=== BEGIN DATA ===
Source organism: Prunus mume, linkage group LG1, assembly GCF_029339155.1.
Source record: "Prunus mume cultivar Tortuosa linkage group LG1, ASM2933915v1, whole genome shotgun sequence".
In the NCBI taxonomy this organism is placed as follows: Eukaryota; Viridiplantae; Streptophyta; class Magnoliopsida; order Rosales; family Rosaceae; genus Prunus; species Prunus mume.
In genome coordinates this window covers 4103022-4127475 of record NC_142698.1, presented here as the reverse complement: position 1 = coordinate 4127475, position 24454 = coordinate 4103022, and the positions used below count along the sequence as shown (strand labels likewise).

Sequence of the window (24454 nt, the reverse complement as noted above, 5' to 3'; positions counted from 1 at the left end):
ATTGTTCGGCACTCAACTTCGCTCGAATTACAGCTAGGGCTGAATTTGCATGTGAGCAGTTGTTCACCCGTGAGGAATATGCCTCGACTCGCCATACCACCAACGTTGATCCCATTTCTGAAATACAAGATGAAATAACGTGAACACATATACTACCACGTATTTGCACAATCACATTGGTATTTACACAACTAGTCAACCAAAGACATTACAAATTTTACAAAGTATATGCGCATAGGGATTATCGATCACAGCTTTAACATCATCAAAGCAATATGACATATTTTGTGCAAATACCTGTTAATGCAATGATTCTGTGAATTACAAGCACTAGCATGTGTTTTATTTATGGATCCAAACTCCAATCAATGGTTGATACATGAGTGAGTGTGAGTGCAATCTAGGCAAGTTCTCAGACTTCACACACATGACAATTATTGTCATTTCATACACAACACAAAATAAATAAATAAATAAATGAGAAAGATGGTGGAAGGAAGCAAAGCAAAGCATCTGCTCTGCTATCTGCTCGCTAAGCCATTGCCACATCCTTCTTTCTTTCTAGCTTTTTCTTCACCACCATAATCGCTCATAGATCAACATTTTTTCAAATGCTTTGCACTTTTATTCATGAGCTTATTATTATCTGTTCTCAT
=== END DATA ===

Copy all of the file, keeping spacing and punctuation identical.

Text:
Source organism: Prunus mume, linkage group LG1, assembly GCF_029339155.1.
Source record: "Prunus mume cultivar Tortuosa linkage group LG1, ASM2933915v1, whole genome shotgun sequence".
In the NCBI taxonomy this organism is placed as follows: Eukaryota; Viridiplantae; Streptophyta; class Magnoliopsida; order Rosales; family Rosaceae; genus Prunus; species Prunus mume.
In genome coordinates this window covers 4103022-4127475 of record NC_142698.1, presented here as the reverse complement: position 1 = coordinate 4127475, position 24454 = coordinate 4103022, and the positions used below count along the sequence as shown (strand labels likewise).

Sequence of the window (24454 nt, the reverse complement as noted above, 5' to 3'; positions counted from 1 at the left end):
ATTGTTCGGCACTCAACTTCGCTCGAATTACAGCTAGGGCTGAATTTGCATGTGAGCAGTTGTTCACCCGTGAGGAATATGCCTCGACTCGCCATACCACCAACGTTGATCCCATTTCTGAAATACAAGATGAAATAACGTGAACACATATACTACCACGTATTTGCACAATCACATTGGTATTTACACAACTAGTCAACCAAAGACATTACAAATTTTACAAAGTATATGCGCATAGGGATTATCGATCACAGCTTTAACATCATCAAAGCAATATGACATATTTTGTGCAAATACCTGTTAATGCAATGATTCTGTGAATTACAAGCACTAGCATGTGTTTTATTTATGGATCCAAACTCCAATCAATGGTTGATACATGAGTGAGTGTGAGTGCAATCTAGGCAAGTTCTCAGACTTCACACACATGACAATTATTGTCATTTCATACACAACACAAAATAAATAAATAAATAAATGAGAAAGATGGTGGAAGGAAGCAAAGCAAAGCATCTGCTCTGCTATCTGCTCGCTAAGCCATTGCCACATCCTTCTTTCTTTCTAGCTTTTTCTTCACCACCATAATCGCTCATAGATCAACATTTTTTCAAATGCTTTGCACTTTTATTCATGAGCTTATTATTATCTGTTCTCAT